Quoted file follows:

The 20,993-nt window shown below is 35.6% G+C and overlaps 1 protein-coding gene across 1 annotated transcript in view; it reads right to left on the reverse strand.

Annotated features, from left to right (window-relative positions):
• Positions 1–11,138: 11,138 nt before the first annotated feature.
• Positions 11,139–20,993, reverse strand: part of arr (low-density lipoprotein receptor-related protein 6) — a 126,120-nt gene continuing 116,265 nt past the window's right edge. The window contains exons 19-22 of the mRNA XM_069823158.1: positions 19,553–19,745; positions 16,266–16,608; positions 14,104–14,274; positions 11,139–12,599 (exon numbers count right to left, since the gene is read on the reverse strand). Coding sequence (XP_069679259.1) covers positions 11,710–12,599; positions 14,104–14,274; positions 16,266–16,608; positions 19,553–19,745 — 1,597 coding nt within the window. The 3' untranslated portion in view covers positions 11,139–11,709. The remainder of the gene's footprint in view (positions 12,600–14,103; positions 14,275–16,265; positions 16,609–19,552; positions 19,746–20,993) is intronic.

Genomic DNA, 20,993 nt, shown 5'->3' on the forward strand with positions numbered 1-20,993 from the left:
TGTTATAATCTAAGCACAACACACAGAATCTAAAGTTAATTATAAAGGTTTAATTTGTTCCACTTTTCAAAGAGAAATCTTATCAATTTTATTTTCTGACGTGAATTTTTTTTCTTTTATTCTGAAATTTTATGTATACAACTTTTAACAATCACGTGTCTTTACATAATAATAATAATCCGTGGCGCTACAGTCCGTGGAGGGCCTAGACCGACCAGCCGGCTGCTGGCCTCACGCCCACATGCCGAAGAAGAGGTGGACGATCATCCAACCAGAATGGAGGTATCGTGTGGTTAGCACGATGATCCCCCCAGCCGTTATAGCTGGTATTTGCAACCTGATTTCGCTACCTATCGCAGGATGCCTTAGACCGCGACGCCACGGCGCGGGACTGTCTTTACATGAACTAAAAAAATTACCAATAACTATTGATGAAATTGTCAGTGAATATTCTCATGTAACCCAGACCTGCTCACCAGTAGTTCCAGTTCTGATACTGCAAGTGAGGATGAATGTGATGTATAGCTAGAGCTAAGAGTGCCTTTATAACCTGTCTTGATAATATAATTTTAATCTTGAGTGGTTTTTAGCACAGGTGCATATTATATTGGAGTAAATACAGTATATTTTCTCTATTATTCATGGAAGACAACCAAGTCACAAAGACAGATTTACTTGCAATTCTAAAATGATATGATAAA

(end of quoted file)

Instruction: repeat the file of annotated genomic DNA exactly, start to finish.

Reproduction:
The 20,993-nt window shown below is 35.6% G+C and overlaps 1 protein-coding gene across 1 annotated transcript in view; it reads right to left on the reverse strand.

Annotated features, from left to right (window-relative positions):
• Positions 1–11,138: 11,138 nt before the first annotated feature.
• Positions 11,139–20,993, reverse strand: part of arr (low-density lipoprotein receptor-related protein 6) — a 126,120-nt gene continuing 116,265 nt past the window's right edge. The window contains exons 19-22 of the mRNA XM_069823158.1: positions 19,553–19,745; positions 16,266–16,608; positions 14,104–14,274; positions 11,139–12,599 (exon numbers count right to left, since the gene is read on the reverse strand). Coding sequence (XP_069679259.1) covers positions 11,710–12,599; positions 14,104–14,274; positions 16,266–16,608; positions 19,553–19,745 — 1,597 coding nt within the window. The 3' untranslated portion in view covers positions 11,139–11,709. The remainder of the gene's footprint in view (positions 12,600–14,103; positions 14,275–16,265; positions 16,609–19,552; positions 19,746–20,993) is intronic.

Genomic DNA, 20,993 nt, shown 5'->3' on the forward strand with positions numbered 1-20,993 from the left:
TGTTATAATCTAAGCACAACACACAGAATCTAAAGTTAATTATAAAGGTTTAATTTGTTCCACTTTTCAAAGAGAAATCTTATCAATTTTATTTTCTGACGTGAATTTTTTTTCTTTTATTCTGAAATTTTATGTATACAACTTTTAACAATCACGTGTCTTTACATAATAATAATAATCCGTGGCGCTACAGTCCGTGGAGGGCCTAGACCGACCAGCCGGCTGCTGGCCTCACGCCCACATGCCGAAGAAGAGGTGGACGATCATCCAACCAGAATGGAGGTATCGTGTGGTTAGCACGATGATCCCCCCAGCCGTTATAGCTGGTATTTGCAACCTGATTTCGCTACCTATCGCAGGATGCCTTAGACCGCGACGCCACGGCGCGGGACTGTCTTTACATGAACTAAAAAAATTACCAATAACTATTGATGAAATTGTCAGTGAATATTCTCATGTAACCCAGACCTGCTCACCAGTAGTTCCAGTTCTGATACTGCAAGTGAGGATGAATGTGATGTATAGCTAGAGCTAAGAGTGCCTTTATAACCTGTCTTGATAATATAATTTTAATCTTGAGTGGTTTTTAGCACAGGTGCATATTATATTGGAGTAAATACAGTATATTTTCTCTATTATTCATGGAAGACAACCAAGTCACAAAGACAGATTTACTTGCAATTCTAAAATGATATGATAAA